And he would leave the door open so he can hear just how poorly he was speakin' to us. And I want to remind the listeners that these gentleman was older Black farmers. They were deacons and preachers and leaders in the community. And one particular year, this county supervisor spat on me tobacco juice on my shirt.
Lee: If they were lucky enough to get access to money, the discrimination continued in other ways.
Boyd: I lost a farm at foreclosure by USDA for $44,000. It was 48 acres. And my neighbor says, "Boyd, how much did you owe?" I said, "I owed $44,000." He said, "Man, that ain't no money. They just wrote off $557,000 for me. They wrote it off."
Lee: You might have guessed it. That neighbor was white. Meanwhile, John and his fellow Black farmers were getting squeezed in every direction, so in 1995, John and five other farmers got together to form the National Black Farmers Association, and the advocacy organization now serves tens of thousands of people. One of the biggest wins for Black farmers came in 1999 in a class action lawsuit called Pigford v. Glickman.
Boyd: We call it the Black farmers case. It was important, because it made the government pay attention.
Lee: The lawsuit against the USDA took aim at alleged racial discrimination in farm loans and assistance. Black farmers could sign onto the class action for instances of biased treatment between 1981 and 1996. Then a settlement known as Pigford II came in 2010.
Boyd: For the first time in history, altogether the government paid somewhere in the neighborhood of $2.25 billion to roughly 40,000 Black farmers in both of those settlements.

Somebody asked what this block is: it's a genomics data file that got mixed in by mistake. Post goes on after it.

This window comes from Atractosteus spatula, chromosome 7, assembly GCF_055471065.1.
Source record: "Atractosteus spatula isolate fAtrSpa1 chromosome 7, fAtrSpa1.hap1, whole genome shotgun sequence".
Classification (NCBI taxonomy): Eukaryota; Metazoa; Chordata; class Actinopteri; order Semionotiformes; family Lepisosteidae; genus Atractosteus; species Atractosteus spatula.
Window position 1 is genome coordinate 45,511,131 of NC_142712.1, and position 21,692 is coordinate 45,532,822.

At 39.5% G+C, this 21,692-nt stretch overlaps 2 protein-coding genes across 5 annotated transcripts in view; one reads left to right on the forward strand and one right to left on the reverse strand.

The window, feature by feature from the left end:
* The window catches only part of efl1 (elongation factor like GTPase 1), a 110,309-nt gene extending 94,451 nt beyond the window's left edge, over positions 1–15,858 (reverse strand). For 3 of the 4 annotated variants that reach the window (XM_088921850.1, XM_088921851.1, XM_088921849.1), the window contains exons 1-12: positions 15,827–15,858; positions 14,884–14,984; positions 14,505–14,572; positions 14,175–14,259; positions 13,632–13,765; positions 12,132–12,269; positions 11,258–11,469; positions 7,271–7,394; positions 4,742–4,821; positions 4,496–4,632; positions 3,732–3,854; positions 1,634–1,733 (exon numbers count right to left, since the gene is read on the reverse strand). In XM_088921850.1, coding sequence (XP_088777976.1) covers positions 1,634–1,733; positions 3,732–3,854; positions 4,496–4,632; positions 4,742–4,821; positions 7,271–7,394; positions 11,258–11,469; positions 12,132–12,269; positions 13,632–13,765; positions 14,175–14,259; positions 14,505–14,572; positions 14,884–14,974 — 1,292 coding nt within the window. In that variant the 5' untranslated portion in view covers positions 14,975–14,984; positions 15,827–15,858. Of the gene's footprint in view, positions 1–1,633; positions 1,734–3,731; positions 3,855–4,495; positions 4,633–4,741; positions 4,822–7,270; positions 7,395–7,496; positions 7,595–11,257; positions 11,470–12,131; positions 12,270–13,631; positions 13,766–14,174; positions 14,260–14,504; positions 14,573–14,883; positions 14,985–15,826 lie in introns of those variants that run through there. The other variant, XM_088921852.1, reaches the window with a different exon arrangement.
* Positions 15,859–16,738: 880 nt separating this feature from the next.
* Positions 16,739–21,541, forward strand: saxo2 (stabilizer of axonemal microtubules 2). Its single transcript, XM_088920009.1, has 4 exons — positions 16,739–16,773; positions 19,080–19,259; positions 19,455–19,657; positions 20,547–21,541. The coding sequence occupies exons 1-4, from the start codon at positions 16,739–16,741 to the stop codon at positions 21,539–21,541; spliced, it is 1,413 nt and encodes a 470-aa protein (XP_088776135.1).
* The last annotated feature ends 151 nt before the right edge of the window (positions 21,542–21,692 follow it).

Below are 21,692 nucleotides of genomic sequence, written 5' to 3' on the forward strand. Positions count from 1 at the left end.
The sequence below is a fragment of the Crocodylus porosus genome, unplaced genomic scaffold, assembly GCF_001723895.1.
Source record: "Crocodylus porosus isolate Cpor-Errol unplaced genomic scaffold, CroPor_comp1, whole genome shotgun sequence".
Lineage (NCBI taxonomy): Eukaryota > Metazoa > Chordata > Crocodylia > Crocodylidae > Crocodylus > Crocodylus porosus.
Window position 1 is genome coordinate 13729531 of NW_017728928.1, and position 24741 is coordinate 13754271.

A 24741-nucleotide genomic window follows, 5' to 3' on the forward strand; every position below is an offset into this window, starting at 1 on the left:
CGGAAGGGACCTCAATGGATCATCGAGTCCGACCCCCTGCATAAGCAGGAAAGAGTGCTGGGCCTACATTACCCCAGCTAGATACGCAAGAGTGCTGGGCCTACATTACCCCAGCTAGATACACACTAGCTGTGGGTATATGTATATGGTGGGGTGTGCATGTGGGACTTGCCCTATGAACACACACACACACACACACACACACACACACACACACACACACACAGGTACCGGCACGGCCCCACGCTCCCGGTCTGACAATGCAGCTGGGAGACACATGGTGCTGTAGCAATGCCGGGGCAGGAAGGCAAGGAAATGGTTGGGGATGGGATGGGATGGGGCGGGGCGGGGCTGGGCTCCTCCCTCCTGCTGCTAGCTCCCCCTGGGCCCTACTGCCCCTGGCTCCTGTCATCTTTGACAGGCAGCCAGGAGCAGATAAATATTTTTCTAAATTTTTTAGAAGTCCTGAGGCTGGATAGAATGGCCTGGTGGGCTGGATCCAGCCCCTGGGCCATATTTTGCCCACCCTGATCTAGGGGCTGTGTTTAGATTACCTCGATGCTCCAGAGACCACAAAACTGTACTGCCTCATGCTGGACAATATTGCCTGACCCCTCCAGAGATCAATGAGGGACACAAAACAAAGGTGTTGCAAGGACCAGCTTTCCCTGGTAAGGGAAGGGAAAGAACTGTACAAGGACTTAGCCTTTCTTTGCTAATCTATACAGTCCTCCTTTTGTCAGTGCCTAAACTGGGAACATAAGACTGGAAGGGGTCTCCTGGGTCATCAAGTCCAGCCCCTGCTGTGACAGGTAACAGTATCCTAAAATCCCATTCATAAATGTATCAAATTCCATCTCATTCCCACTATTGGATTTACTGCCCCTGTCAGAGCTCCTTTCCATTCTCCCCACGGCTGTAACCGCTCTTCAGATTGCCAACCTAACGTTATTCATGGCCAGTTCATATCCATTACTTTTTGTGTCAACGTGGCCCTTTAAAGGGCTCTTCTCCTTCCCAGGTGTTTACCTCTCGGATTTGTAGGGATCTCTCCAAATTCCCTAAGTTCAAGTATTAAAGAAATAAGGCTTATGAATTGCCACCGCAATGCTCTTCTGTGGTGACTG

Lee: It was a big moment for Black farmers, and one that John was proud to have led. But even so, he says it didn't go nearly far enough.
Boyd: $50,000 on a farm operation such as what I'm running here is a drop in the bucket. $50,000 won't buy a new tractor and a disc harrow. So it didn't bring back the land. It didn't put us back into business. We couldn't seem to turn the corner quick enough to cut off the trend where we were losing so much land.
And a lot of these farmers were dear and close to me. Linwood Brown, Sylvester Warren, Walchus Long (PH), Sam Bouy (PH), John Moses Bonner. So those two settlements, those two lawsuits made the government stop and pay attention, but it didn't get the government to fix the root of the problem. Right now while I'm sittin' here lookin' at you, there's some Black farmer somewhere in the United States that's gettin' dogged by the government.
Biden: And the devil is in the details of implementing this legislation.